When the ongoing COVID-19 pandemic resulted in lockdowns, reduced travel, and increased focus on personal health and safety, SMP’s Standard Pro Training team has shifted its focus to now primarily providing virtual, educational content. According to Kooiman, SMP tries to keep its virtual classes as engaging as possible, whether that’s by adding polls to encourage discussion and commentary amongst technicians, or by adding efficient break times (SMP includes a minimum of six). SMP also incorporates case studies into its training modules. Two of the major training programs SMP holds are Standard Pro Training On-Site and the Automotive Education Program (AME).
Standard Pro Training On-Site is a reality-based technician training program focused on the needs of the aftermarket professional automotive technician. The Automotive Education Program (AEP) is designed to assist instructors and help automotive technology students develop professional skills they can use in the bay. This program offers supplemental training for students, while providing an opportunity for them to earn gifts and help their instructor outfit the classroom. Since its launch in September 2020, more than 1,000 technical students have already “learned and earned” through Level 1 of the program.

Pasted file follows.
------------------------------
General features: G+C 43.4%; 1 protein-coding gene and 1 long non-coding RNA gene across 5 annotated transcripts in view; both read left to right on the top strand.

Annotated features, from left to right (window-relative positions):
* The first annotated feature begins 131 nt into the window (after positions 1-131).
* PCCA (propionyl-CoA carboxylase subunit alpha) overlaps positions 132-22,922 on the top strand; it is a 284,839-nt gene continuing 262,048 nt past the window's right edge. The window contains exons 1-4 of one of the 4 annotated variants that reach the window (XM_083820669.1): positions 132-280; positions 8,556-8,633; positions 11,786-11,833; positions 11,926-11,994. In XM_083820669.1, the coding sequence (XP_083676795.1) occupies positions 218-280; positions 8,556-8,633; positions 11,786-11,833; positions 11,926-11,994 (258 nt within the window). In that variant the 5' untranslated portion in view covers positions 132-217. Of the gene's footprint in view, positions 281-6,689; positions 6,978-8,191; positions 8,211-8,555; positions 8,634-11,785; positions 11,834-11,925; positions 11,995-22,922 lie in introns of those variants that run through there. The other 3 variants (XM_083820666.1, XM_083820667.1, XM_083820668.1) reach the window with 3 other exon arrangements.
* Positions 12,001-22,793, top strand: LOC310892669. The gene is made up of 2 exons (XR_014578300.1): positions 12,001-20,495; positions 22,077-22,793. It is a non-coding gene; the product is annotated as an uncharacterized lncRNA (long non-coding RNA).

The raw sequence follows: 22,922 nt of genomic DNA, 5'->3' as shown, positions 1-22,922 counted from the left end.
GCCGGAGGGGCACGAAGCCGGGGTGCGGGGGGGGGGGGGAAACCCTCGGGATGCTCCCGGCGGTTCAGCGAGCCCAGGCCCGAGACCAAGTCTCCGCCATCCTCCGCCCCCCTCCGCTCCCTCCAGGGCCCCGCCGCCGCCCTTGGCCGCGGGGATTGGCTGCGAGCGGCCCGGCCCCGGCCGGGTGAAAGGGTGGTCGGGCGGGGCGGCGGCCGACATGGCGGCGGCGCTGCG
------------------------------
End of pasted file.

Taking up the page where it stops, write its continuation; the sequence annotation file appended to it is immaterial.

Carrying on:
“While some people like to just talk about facts, figure, and theory, or what’s the newest, greatest, or latest, our approach in the automotive training world is more so to give the technician information that they can use on the car that’s going to pull into their bay tomorrow,” Kooiman explained. “We use a lot of real-life stories that are submitted to us by technicians, and we actually work through the diagnosis of that particular vehicle together as a group and when we’re done, we open up the discussion to attendees to get their perspective.”
Keeping the communication lines open between instructor and participant, Kooiman says, is critical to preventing things like virtual burnout. To better embrace virtual training, Kooiman recommends incorporating the following elements into digital trainings:
Make the material relevant: facts and figures are great, but there needs to be relevance to what the technician sees daily. Identify their everyday challenges and address them in a way that’s engaging and creative, such as by using a case study.
Strike a balance: if the option to hold in-person training does become available (for example, in socially distanced groups), consider holding an in-person class, but always keep the virtual class as an option.
Develop content that’s specific to a virtual environment: try to avoid teaching topics that are less effective in an online environment. If you must, consider using live video or animation, as opposed to simply writing down the process on a slideshow.
Make room for assessment: incorporate mini-tests, quizzes, or portions that allow trainees to share their opinions on the course material. This is beneficial to the trainer and trainee.
“It’s always important to remember that while training doesn’t cost anything, it definitely pays,” Kooiman said. “Some shop owners may be scared to invest in their technicians because they think they’ll go work for the competition. But if it’s going to cost $100 to go to a training event, how much information will the technician get there that will make them that much more profitable at their job? It doesn’t take a whole lot of billable labour to recoup that $100, so I believe it’s a very inexpensive investment to educate a technician and earn it back,” Kooiman concluded.